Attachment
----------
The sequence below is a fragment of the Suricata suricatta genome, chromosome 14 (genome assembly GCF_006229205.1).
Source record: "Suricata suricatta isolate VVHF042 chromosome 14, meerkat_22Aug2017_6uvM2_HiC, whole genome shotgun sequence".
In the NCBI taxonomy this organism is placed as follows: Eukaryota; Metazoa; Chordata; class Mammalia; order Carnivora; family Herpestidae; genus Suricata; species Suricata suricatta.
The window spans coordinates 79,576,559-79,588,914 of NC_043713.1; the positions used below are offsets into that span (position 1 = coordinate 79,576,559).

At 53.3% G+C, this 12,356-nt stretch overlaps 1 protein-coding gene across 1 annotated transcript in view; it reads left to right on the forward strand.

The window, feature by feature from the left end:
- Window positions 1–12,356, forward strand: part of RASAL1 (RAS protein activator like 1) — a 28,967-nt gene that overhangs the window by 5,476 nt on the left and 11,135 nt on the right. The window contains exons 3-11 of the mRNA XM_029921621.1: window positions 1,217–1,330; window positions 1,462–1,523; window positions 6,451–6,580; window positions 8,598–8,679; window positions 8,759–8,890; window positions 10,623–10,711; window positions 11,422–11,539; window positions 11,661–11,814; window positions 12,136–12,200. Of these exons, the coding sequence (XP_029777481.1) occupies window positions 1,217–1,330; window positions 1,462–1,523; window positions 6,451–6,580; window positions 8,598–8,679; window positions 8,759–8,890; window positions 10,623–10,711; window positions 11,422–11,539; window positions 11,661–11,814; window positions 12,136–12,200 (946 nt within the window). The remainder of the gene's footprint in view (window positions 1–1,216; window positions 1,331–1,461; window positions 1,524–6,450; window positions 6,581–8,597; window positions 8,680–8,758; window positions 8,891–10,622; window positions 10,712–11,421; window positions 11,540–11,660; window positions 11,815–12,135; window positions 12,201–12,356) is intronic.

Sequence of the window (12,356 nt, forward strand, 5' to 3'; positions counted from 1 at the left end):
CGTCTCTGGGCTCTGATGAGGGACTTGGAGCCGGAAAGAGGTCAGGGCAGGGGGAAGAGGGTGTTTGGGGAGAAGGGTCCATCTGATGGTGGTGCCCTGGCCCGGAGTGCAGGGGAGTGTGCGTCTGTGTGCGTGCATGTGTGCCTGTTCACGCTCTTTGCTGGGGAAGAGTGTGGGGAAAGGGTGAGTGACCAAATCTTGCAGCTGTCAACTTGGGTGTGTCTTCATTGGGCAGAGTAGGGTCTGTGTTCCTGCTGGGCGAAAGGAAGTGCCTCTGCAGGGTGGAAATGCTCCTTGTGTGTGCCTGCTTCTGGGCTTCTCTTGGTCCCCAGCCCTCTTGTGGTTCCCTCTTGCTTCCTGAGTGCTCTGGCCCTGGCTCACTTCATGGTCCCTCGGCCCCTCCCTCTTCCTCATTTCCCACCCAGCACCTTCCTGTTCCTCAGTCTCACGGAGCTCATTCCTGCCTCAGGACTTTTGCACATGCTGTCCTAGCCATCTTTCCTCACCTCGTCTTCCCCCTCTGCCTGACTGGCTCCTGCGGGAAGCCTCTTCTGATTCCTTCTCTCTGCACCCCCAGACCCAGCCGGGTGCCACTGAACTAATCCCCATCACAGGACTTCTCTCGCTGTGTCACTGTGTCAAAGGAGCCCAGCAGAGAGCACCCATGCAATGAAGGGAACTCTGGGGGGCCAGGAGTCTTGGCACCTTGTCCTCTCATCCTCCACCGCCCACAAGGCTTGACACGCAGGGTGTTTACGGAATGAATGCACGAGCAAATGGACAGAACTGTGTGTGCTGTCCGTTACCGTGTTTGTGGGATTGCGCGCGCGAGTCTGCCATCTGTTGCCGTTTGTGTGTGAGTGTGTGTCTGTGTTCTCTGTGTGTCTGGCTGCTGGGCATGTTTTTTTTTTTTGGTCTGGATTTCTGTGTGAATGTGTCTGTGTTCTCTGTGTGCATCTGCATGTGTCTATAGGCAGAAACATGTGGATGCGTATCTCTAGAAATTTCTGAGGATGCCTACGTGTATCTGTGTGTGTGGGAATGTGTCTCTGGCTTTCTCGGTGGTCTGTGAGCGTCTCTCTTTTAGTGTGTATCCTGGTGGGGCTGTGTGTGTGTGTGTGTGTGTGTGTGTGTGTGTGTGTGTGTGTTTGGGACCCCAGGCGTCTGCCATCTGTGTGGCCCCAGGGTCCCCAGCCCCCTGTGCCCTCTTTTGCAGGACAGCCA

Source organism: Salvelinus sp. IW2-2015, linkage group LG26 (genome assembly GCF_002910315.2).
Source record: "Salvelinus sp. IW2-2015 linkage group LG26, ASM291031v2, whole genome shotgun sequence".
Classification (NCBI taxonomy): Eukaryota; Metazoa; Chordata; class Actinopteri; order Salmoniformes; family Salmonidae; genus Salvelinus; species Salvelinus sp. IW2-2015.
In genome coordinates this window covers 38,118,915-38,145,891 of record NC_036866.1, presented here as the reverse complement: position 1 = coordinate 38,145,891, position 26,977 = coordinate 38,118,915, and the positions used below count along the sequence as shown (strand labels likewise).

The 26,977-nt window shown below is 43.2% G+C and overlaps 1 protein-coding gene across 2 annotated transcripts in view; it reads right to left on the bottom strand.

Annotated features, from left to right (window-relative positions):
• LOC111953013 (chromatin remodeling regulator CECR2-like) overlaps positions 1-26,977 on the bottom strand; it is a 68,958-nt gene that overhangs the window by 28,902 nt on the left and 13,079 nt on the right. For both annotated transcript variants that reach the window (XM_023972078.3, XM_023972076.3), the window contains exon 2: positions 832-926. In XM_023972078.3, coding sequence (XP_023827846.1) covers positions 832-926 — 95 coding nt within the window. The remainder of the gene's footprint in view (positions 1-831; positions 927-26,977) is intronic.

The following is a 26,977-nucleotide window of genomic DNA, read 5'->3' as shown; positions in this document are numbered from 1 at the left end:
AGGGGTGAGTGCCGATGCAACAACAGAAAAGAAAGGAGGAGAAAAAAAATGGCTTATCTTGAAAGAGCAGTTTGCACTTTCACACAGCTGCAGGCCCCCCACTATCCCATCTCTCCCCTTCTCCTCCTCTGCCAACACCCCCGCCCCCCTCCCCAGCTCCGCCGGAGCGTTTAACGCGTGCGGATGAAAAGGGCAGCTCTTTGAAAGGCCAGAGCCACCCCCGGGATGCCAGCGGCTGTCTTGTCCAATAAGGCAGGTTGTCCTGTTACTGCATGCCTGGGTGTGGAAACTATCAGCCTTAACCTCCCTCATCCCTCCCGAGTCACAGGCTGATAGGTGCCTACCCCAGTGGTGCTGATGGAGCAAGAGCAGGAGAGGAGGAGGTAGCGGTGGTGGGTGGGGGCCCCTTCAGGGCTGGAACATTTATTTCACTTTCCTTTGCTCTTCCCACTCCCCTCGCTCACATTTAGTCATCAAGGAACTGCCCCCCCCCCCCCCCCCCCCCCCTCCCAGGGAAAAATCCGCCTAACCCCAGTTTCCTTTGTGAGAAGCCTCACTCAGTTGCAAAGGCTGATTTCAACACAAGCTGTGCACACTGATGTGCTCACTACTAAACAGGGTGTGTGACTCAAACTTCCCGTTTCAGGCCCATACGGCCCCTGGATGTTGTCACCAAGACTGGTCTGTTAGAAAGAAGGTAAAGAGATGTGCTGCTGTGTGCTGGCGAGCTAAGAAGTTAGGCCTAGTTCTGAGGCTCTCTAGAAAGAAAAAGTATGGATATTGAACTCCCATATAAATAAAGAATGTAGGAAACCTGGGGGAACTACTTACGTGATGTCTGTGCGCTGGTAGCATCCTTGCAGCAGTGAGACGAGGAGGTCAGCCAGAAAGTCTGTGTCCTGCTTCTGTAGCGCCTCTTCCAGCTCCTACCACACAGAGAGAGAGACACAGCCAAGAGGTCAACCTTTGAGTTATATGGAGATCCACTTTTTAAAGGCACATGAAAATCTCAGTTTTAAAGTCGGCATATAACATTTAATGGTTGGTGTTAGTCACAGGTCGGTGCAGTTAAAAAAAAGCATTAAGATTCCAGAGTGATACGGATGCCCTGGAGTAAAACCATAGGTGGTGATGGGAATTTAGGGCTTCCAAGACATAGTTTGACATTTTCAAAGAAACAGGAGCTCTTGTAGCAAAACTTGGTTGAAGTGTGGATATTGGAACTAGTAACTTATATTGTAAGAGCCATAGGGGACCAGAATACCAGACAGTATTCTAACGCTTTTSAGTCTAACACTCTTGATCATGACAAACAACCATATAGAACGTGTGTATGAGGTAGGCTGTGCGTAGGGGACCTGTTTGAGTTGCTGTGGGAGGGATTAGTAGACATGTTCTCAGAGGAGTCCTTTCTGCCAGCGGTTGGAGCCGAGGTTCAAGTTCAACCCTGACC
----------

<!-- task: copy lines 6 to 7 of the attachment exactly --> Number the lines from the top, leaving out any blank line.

The window, feature by feature from the left end:
- Window positions 1–12,356, forward strand: part of RASAL1 (RAS protein activator like 1) — a 28,967-nt gene that overhangs the window by 5,476 nt on the left and 11,135 nt on the right. The window contains exons 3-11 of the mRNA XM_029921621.1: window positions 1,217–1,330; window positions 1,462–1,523; window positions 6,451–6,580; window positions 8,598–8,679; window positions 8,759–8,890; window positions 10,623–10,711; window positions 11,422–11,539; window positions 11,661–11,814; window positions 12,136–12,200. Of these exons, the coding sequence (XP_029777481.1) occupies window positions 1,217–1,330; window positions 1,462–1,523; window positions 6,451–6,580; window positions 8,598–8,679; window positions 8,759–8,890; window positions 10,623–10,711; window positions 11,422–11,539; window positions 11,661–11,814; window positions 12,136–12,200 (946 nt within the window). The remainder of the gene's footprint in view (window positions 1–1,216; window positions 1,331–1,461; window positions 1,524–6,450; window positions 6,581–8,597; window positions 8,680–8,758; window positions 8,891–10,622; window positions 10,712–11,421; window positions 11,540–11,660; window positions 11,815–12,135; window positions 12,201–12,356) is intronic.